• Sustainable engineering processes, including Life Cycle Analysis techniques and an understanding of waste management
  • Environmental Impact Assessment
  • Technical report writing.


Several assessment tasks combine to form a capstone project. Within this project students, in teams of three or four, perform design tasks related to the development of a waste treatment facility. This capstone project culminates in an Environmental Effects Statement assignment. Several industry speakers, from the waste and environmental areas, talk and provide content to aid with this assignment.

Learning Outcomes:


On completion of this subject the student is expected to:

  1. Approach and solve open-ended design problems in process engineering
  2. Be congisant of the context in which engineering processes take place
  3. Use pinch analysis and energy analysis techniques to minimise plantwide energy consumption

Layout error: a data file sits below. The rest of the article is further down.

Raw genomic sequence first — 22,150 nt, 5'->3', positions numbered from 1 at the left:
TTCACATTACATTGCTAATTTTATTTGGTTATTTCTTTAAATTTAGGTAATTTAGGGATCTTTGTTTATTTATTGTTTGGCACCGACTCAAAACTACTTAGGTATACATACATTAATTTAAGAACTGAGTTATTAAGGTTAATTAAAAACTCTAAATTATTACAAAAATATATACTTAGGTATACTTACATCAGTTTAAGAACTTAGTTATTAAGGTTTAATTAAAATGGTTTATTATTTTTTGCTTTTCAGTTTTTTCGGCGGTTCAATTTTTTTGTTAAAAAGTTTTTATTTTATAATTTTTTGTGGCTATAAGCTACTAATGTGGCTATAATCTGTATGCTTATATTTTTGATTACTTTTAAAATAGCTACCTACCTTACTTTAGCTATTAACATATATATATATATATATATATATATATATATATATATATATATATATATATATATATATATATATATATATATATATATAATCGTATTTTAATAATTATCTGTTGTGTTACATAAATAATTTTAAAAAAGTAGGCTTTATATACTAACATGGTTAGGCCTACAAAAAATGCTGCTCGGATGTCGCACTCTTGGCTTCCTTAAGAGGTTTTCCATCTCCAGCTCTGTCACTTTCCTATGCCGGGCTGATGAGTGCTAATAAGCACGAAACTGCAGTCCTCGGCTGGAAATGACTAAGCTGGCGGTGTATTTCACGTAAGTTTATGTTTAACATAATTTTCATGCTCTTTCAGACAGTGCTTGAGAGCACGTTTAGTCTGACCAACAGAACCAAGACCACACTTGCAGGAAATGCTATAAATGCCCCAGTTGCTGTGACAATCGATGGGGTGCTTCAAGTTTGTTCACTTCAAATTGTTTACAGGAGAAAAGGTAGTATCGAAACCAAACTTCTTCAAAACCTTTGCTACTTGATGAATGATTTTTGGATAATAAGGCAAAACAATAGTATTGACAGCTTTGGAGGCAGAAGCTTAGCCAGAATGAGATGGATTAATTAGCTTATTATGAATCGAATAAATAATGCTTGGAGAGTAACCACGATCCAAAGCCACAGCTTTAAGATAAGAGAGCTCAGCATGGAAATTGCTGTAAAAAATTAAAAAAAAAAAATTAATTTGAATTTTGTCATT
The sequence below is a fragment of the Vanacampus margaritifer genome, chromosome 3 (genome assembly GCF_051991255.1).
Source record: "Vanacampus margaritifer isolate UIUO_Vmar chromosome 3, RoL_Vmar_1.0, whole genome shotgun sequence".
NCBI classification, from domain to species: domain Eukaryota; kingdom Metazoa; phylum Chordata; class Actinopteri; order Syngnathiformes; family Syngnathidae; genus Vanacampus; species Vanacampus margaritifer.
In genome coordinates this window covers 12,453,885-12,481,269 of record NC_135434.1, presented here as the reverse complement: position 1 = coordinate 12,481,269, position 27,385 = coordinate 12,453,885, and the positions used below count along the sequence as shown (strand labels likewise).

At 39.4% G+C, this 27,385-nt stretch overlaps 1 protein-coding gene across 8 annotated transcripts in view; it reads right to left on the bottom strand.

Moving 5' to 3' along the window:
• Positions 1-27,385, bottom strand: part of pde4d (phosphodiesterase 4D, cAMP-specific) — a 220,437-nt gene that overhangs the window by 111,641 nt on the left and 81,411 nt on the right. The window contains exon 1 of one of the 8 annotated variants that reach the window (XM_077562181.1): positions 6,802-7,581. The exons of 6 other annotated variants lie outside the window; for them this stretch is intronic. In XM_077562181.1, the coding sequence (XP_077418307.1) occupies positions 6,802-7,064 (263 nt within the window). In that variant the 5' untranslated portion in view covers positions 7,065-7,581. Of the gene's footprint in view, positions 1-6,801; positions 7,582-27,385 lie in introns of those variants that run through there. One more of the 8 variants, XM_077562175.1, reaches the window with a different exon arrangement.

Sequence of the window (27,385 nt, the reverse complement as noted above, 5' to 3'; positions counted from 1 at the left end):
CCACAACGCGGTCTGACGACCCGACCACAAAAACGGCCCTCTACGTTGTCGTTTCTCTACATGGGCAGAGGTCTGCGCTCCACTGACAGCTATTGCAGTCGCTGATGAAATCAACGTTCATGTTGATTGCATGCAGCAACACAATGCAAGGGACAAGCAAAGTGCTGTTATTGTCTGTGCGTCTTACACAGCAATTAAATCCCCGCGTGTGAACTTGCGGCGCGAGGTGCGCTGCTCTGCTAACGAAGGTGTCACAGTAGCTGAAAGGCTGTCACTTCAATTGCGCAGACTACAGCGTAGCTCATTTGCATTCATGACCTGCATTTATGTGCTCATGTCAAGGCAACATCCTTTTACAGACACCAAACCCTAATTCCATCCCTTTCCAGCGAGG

4. Perform HAZOP and QRA safety Analyses
  5. Construct an Environmental Impact Assessment
  6. Use sustainable engineering practices, such as Life Cycle Analysis
  7. Write a professional engineering technical report.

  • Two Essays (20% total - 10% each); each consisting of no more than 700 words each (word limits do not include appendices, diagrams, tables, computations or computer output). Overall time commitment of approximately 20-25 hours (10-13 hours per assignment). All Intended Learning Outcomes (ILOs) are addressed in the essays. One essay due in the first-half of semester and the second due in the second-half of semester
  • Seven in-class assignments (50%), each to be completed within a 3 hour workshop session. Preparation time of up to 6 hours for each workshop (including pre-reading tasks). All ILOs are addressed in the assignments. Delivered throughout the semester starting from week 1
  • Two major assignments (30% total - 15% each); each consisting of no more than 1000 words in length (word limits do not include appendices, diagrams, tables, computations or computer output). Overall time commitment of approximately 30-40 hours (15-20 hours per assignment) . All ILOs are addressed in the major assignments. One assignment due in the first-half of semester and the second due in the second-half of semester.
Prescribed Texts:


Recommended Texts:


Breadth Options: